Last time I wrote about hope, and how necessary it was to a writer. Something that has made a tremendous difference to me over the years is belonging to a critique group.
I’ve been fortunate to be a member of four critique groups. I organized the first one and it included my husband and three friends who were trying to break in. That group taught me the first three lessons of CG’s.
1) Decide from the start how you want to run the thing. In our case, we decided to use a relaxed version of the rules used at the Clarion writing workshops. We handed out our chapters, read through them, then brought them back and read our comments aloud. For the most part, we tried to keep our comment time as close to five minutes as possible, so we could a) get through in a reasonable time, and b) not seem like we were belaboring a point. Authors were to listen and not interrupt or defend.
2) It’s best if you all are striving for the same thing. In our case, we were all working toward professional publication. None of us were writing for our own amusement or memoirs for our families.
3) If one person says something, it’s one person’s opinion. LISTEN! (Especially if you don’t like what you’re hearing.) Evaluate it. Then take it or leave it. If several people make the same observation, you should look long and hard at the problem area.
My second critique group, eventually named “Working Title” taught me four more lessons:
4) It’s good if all members of the group are familiar with the genres being written. It’s not absolutely necessary, but it helps. Science fiction, fantasy, and romance all have conventions specific to the genre.
5) Mention the good things as well as the mistakes. As Emma Bull said on a panel once, “If you don’t tell me what I did right, I may revise it out.” Besides that, we all need encouragement. As wonderful as writing is, this can at times be a soul killing business. Put a smiley face on the page. Give applause where it’s due.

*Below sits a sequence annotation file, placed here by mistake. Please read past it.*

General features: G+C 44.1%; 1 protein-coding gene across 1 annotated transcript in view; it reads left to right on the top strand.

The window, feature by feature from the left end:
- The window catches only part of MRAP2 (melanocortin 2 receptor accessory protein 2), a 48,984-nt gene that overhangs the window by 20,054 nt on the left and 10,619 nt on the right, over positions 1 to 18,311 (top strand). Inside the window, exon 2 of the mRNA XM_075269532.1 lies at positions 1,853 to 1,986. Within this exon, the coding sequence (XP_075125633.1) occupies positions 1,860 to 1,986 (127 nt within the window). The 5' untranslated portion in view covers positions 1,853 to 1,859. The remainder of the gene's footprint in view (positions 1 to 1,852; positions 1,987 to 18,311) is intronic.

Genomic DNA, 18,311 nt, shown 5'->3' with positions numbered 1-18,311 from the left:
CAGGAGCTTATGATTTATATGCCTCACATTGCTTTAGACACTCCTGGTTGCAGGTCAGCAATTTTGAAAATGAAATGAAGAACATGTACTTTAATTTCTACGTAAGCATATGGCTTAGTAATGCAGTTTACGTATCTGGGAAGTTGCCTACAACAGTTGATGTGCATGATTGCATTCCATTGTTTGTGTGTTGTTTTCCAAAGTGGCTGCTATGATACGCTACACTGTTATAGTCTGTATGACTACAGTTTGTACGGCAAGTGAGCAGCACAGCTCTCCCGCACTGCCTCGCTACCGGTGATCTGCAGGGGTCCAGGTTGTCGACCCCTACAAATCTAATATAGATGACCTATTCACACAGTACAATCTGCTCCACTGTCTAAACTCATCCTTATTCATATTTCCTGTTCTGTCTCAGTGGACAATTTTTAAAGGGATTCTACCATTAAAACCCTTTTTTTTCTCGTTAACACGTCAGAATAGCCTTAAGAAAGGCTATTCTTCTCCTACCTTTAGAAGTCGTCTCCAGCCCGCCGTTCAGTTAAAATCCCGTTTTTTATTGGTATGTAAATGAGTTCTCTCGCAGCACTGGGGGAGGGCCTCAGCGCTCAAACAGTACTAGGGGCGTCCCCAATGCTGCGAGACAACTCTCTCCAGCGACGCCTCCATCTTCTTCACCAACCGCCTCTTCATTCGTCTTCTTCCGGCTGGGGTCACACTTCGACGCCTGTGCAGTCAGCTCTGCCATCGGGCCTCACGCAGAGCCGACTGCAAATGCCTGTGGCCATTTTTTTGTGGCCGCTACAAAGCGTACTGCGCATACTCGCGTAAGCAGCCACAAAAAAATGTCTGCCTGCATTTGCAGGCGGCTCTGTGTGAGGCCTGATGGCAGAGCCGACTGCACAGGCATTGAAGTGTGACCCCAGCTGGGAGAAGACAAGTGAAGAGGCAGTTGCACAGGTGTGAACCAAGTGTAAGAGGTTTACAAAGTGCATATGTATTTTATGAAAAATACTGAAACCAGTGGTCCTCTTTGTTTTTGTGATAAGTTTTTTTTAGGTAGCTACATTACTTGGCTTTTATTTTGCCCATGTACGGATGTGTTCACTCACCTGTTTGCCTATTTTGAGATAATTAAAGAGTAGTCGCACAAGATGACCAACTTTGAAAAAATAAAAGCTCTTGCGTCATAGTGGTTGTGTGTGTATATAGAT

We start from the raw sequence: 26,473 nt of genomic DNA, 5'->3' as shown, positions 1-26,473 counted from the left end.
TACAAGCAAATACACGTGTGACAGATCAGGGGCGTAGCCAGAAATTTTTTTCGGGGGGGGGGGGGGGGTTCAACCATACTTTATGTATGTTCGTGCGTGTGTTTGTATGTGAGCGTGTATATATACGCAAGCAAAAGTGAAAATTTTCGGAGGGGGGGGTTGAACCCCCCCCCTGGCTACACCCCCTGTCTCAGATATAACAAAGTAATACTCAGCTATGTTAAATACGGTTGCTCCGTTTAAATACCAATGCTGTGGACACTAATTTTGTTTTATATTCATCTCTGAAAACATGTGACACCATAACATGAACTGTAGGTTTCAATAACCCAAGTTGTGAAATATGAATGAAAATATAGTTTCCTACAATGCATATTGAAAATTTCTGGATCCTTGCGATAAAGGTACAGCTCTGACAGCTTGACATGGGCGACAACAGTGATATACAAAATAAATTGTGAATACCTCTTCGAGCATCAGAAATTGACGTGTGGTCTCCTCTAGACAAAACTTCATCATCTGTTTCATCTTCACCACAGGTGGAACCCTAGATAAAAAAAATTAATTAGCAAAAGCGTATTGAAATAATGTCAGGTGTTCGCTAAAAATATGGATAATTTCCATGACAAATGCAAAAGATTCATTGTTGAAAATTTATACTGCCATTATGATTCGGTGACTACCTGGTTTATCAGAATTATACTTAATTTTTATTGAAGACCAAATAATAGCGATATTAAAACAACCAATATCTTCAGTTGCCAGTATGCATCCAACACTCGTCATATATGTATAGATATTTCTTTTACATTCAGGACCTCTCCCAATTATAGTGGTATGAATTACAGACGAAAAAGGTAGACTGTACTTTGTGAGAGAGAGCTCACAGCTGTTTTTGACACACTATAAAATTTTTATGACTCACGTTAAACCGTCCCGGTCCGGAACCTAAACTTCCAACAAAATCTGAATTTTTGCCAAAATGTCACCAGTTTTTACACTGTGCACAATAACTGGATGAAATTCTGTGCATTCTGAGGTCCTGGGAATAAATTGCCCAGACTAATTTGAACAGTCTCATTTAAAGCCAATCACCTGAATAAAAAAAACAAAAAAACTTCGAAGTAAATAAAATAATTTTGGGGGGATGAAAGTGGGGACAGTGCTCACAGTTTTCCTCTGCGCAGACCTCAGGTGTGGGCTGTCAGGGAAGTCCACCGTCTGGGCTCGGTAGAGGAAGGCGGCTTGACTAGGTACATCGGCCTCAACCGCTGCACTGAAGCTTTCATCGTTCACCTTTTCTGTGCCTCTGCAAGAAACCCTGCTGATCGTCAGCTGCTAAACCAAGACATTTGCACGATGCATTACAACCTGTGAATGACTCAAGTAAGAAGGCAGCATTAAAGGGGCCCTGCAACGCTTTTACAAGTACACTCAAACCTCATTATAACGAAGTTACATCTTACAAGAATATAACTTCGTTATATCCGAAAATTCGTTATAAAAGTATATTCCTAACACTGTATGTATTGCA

6) It’s good if the members are not too far apart in skill level. I was blessed to receive guidance from others who were better writers than I was. It accelerated my improvement considerably. Fortunately they didn’t have to bend down too far to give me a hand up. Even a rank beginner can read and say “this isn’t working for me,” even when they don’t know why. But if the disparity is too great, the better writers aren’t getting the help they need.
7) Keep it small. More than six and it become unwieldy. Four or five is better. Three is doable, but almost too small. You need a diversity of opinion (see #3 above).
The third group I joined, simultaneously for a while with the second and fourth groups, is the “Tanque Wordies.” I’m still a member. This group reads aloud instead of handing out pages at the previous meeting. From this group I’ve learned:
8) Read your work out loud. You’ll hear things that your eye misses. Repeated words, bad dialogue, etc.
I was in the fourth group for only about six months. That group focused on writing romance, something I really wanted to be in. It taught me a difficult lesson:
9) Listen to your gut. No matter how much you like the individual members of a group, it may not be the right one for you. Depending on the problem, you may be able to talk it out. If not, your best bet may be to leave graciously.
I’ve had (mostly) good luck, but some people don’t like critique groups. There is a risk of being swayed away from your natural style. But in my experience, if you find the right group it can help you grow, help you stay motivated, and keep you hopeful in between those elusive sales.